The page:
Take the 2-minute tour ×
Stack Overflow is a question and answer site for professional and enthusiast programmers. It's 100% free, no registration required.

I have an array

x = [1500, 1049.8, 34, 351, etc]

How can I take log_10() of the entire array?

share|improve this question

5 Answers 5

up vote 3 down vote accepted
from math import log
[log(y,10) for y in x]
share|improve this answer
Or use log10 ;) This is usually more accurate than log(x, 10). –  phant0m Jul 25 '12 at 19:07

numpy will do that for you.

import numpy


mat does not have to be a numpy array for this to work, and numpy should be faster than using a list comprehension as other answers suggest.

share|improve this answer
Awesome! That did the trick. Thank you. –  Dax Feliz Jul 25 '12 at 19:11
I have no doubt that NumPy will do this, and do it very quickly, but bear in mind it's a little bit overkill to install NumPy for some simple scripting. –  Hank Gay Jul 25 '12 at 19:19
who said it's for some simple scripting? –  jmetz Jul 25 '12 at 19:23
@mutzmatron Nobody, I suppose, but the question has a beginner feel to it, and when I was starting out, I used tiny, tiny problems to reduce the number of things I could mess up at any one time. Just thought I'd point it out. FTR, I upvoted you since you gave a good answer that wasn't the same as the like 20 of us who all jumped in with a list comp as our answer. –  Hank Gay Jul 25 '12 at 20:02
@HankGay - hehehe yeah I noticed how the list comp answers poured in. Cheers for the upvote, and I do agree that in a sense the pythonic way would be to use the list comp and I use them a lot. –  jmetz Jul 25 '12 at 20:04

The simpliest way is to use a list comprehension


>>> x = [1500, 1049.8, 34, 351]
>>> import math
>>> [math.log10(i) for i in x]
[3.1760912590556813, 3.021106568432122, 1.5314789170422551, 2.545307116465824]

Another way is to use the map function


>>> map(math.log10, x)
[3.1760912590556813, 3.021106568432122, 1.5314789170422551, 2.545307116465824]
share|improve this answer
Thank you so much! –  Dax Feliz Jul 25 '12 at 19:11

You could also use the map builtin function:

import math
new_list = map(math.log10, old_list)

This will probably be insignificantly faster than the list comprehension. I add it here mainly to show the similarity between the two.

EDIT (in response to the comment by @HankGay)

To prove that map is slightly faster in this case, I've written a small benchmark:

import timeit

for i in range(10):
    t=timeit.timeit("map(math.log10,a)",setup="import math; a=range(1,100)")
    print "map",t
    t=timeit.timeit("[math.log10(x) for x in a]",setup="import math; a=range(1,100)")
    print "list-comp",t

Here are the results on my laptop (OS-X 10.5.8, CPython 2.6):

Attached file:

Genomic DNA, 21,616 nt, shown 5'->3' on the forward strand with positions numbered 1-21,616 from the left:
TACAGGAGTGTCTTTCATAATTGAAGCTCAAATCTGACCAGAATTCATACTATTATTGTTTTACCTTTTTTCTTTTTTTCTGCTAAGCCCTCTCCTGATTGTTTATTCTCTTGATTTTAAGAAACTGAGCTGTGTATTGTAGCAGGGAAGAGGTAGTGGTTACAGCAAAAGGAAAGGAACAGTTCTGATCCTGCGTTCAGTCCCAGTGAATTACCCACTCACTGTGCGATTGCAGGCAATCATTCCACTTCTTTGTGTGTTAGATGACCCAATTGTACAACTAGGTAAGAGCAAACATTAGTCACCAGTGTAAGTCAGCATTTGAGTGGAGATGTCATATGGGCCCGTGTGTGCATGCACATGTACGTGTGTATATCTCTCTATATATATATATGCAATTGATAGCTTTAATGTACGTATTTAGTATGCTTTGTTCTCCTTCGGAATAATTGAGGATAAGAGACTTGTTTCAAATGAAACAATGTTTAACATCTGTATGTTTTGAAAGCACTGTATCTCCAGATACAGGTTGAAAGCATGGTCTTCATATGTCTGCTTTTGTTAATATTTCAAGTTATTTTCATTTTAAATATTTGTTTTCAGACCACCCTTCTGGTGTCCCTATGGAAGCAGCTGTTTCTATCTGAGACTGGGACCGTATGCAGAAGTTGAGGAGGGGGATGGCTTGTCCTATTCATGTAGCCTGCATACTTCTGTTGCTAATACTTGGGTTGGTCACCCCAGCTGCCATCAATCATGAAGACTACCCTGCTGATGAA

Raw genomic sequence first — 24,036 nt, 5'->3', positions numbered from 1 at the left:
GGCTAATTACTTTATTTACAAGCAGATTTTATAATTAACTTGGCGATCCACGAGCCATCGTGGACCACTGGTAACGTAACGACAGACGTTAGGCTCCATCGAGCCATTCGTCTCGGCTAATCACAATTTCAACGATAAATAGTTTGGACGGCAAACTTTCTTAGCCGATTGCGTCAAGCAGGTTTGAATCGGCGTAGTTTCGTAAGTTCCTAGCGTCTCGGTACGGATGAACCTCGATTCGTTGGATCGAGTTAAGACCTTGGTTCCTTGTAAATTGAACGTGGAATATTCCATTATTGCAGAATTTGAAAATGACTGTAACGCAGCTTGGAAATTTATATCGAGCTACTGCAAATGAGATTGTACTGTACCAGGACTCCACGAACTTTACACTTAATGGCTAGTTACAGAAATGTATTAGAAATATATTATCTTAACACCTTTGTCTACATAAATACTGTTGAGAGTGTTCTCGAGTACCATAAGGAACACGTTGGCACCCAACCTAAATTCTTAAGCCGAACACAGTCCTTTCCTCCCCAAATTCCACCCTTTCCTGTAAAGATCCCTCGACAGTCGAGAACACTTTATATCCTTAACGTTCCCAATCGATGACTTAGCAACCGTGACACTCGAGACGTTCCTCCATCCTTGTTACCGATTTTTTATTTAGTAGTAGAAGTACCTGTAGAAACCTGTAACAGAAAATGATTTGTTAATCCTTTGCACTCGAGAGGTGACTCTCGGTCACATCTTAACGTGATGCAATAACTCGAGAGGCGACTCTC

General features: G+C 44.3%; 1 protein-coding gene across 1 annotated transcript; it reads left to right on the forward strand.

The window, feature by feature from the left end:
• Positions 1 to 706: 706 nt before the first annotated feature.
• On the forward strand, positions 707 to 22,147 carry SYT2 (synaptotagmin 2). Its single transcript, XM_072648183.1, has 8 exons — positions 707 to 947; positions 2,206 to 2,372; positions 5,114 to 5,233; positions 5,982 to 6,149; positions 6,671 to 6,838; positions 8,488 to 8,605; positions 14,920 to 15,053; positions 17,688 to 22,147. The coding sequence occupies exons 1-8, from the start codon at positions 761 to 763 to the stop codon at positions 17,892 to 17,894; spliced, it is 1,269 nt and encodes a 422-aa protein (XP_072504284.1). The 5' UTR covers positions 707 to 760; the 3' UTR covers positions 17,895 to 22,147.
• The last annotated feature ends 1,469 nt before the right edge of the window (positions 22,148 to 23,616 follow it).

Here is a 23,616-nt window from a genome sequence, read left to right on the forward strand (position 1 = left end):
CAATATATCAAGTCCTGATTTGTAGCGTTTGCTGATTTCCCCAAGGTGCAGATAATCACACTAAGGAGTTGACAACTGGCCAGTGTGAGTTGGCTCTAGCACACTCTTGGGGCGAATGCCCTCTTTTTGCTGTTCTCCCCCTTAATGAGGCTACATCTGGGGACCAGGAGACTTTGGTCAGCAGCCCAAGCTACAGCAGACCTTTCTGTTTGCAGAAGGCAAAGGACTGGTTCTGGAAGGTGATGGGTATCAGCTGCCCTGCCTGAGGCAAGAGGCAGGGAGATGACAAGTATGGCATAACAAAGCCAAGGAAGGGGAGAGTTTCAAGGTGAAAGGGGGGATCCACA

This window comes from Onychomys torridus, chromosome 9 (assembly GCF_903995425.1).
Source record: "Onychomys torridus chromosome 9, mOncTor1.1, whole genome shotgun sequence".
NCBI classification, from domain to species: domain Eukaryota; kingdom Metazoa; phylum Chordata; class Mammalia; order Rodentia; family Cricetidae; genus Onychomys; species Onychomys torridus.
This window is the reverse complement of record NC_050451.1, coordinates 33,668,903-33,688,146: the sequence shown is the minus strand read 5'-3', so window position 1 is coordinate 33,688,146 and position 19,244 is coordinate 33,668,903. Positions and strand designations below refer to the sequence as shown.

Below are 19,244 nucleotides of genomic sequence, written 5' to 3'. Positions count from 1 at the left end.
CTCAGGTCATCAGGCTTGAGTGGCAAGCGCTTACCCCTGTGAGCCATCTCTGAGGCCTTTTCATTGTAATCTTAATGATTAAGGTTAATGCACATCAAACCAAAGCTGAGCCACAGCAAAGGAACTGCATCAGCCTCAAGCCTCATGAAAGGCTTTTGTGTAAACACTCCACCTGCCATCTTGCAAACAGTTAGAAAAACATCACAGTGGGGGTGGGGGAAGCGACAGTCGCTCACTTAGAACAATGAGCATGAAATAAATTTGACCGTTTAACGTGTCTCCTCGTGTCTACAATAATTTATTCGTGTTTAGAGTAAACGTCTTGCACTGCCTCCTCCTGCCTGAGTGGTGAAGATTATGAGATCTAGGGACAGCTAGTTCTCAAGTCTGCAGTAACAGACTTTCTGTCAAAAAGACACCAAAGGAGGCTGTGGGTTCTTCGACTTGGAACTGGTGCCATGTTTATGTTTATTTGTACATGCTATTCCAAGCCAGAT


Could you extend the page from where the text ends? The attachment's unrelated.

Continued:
map 24.5870189667
list-comp 32.556563139
map 23.2616219521
list-comp 32.0040669441
map 23.9995992184
list-comp 33.2653431892
map 24.1171340942
list-comp 33.0399811268
map 24.3114480972
list-comp 33.5015368462
map 24.296754837
list-comp 33.5107491016
map 24.0294749737
list-comp 33.5332789421
map 23.7013399601
list-comp 33.1543111801
map 24.41685009
list-comp 32.9259850979
map 24.1111209393
list-comp 32.9298729897

It is important to realize that speed isn't everything though. "readability matters". If map creates something that is harder to read, definitely go for a list comprehension.

share|improve this answer
The map function seems like it would be really useful. Thank you. –  Dax Feliz Jul 25 '12 at 19:11
I would be utterly shocked if map were faster than a list comp, at least on CPython. The CPython implementation of list comps is optimized out the wazoo. If I get some downtime, I might go set up a micro-benchmark, which, as we all know, are fabulously useful :-) –  Hank Gay Jul 25 '12 at 19:16
@HankGay -- Check out my update. For this simple test case, map is nearly 50% faster than an equivalent list comp. –  mgilson Jul 25 '12 at 19:32
@mgilson Weird. I'm on my work machine, so it's Snow Leopard w/ Python 2.6.1 (r261:67515, Jun 24 2010, 21:47:49) , and my numbers are basically showing list comps to be ever so slightly faster, but the difference is so small I doubt it is statistically significant: my code yielded lc: 1.03603506088, map: 1.04137277603, lc: 1.16478681564, map: 1.21709990501, and lc: 0.909293889999, map: 1.15685892105 –  Hank Gay Jul 25 '12 at 19:54
And, perhaps this link ( stackoverflow.com/questions/1247486/… ) should serve as the definitive reference on the subject ... –  mgilson Jul 25 '12 at 20:23
import math
x = [1500, 1049.8, 34, 351]
y = [math.log10(num) for num in x]

This is called a list comprehension. What it is doing is creating a new list whose elements are the results of applying math.log10 to the corresponding element in the original list, which is not an array, btw.

share|improve this answer
I typically avoid for x in x as at the end of your loop, you won't have a list x anymore, only the last element. –  mgilson Jul 25 '12 at 19:36
@mgilson Excellent point. I didn't do it in the sample code I posted in my comment on your solution, no idea why I did it hear (other than I typed it in the textarea instead of vim, I suppose). I will fix that. –  Hank Gay Jul 25 '12 at 19:58

Your Answer


By posting your answer, you agree to the privacy policy and terms of service.

Not the answer you're looking for? Browse other questions tagged or ask your own question.